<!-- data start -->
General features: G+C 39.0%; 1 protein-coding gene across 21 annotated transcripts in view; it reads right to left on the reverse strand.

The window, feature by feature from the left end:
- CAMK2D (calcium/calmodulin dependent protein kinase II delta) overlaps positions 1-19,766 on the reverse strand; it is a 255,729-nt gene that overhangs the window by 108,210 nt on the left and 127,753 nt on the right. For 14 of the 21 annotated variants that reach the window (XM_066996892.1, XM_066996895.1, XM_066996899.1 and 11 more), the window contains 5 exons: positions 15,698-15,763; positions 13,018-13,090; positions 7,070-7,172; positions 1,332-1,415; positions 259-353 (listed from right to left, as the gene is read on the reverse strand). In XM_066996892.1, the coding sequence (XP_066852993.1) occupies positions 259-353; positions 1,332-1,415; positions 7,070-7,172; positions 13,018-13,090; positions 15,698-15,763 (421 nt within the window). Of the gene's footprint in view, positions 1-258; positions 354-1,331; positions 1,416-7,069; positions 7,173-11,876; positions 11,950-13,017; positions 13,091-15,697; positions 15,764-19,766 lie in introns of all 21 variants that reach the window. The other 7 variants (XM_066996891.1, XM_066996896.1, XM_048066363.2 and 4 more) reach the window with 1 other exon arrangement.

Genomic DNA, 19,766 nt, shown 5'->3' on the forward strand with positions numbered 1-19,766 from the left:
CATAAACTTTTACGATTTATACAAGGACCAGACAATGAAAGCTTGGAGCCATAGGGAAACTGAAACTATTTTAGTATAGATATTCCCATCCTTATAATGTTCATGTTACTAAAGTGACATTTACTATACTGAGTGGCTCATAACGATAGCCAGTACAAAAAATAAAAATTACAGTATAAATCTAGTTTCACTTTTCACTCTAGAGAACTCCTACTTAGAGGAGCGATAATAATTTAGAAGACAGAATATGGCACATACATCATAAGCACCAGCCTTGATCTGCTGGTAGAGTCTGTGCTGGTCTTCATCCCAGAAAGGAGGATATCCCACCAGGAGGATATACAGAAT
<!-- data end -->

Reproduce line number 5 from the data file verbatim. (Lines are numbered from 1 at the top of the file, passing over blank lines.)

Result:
CATAAACTTTTACGATTTATACAAGGACCAGACAATGAAAGCTTGGAGCCATAGGGAAACTGAAACTATTTTAGTATAGATATTCCCATCCTTATAATGTTCATGTTACTAAAGTGACATTTACTATACTGAGTGGCTCATAACGATAGCCAGTACAAAAAATAAAAATTACAGTATAAATCTAGTTTCACTTTTCACTCTAGAGAACTCCTACTTAGAGGAGCGATAATAATTTAGAAGACAGAATATGGCACATACATCATAAGCACCAGCCTTGATCTGCTGGTAGAGTCTGTGCTGGTCTTCATCCCAGAAAGGAGGATATCCCACCAGGAGGATATACAGAAT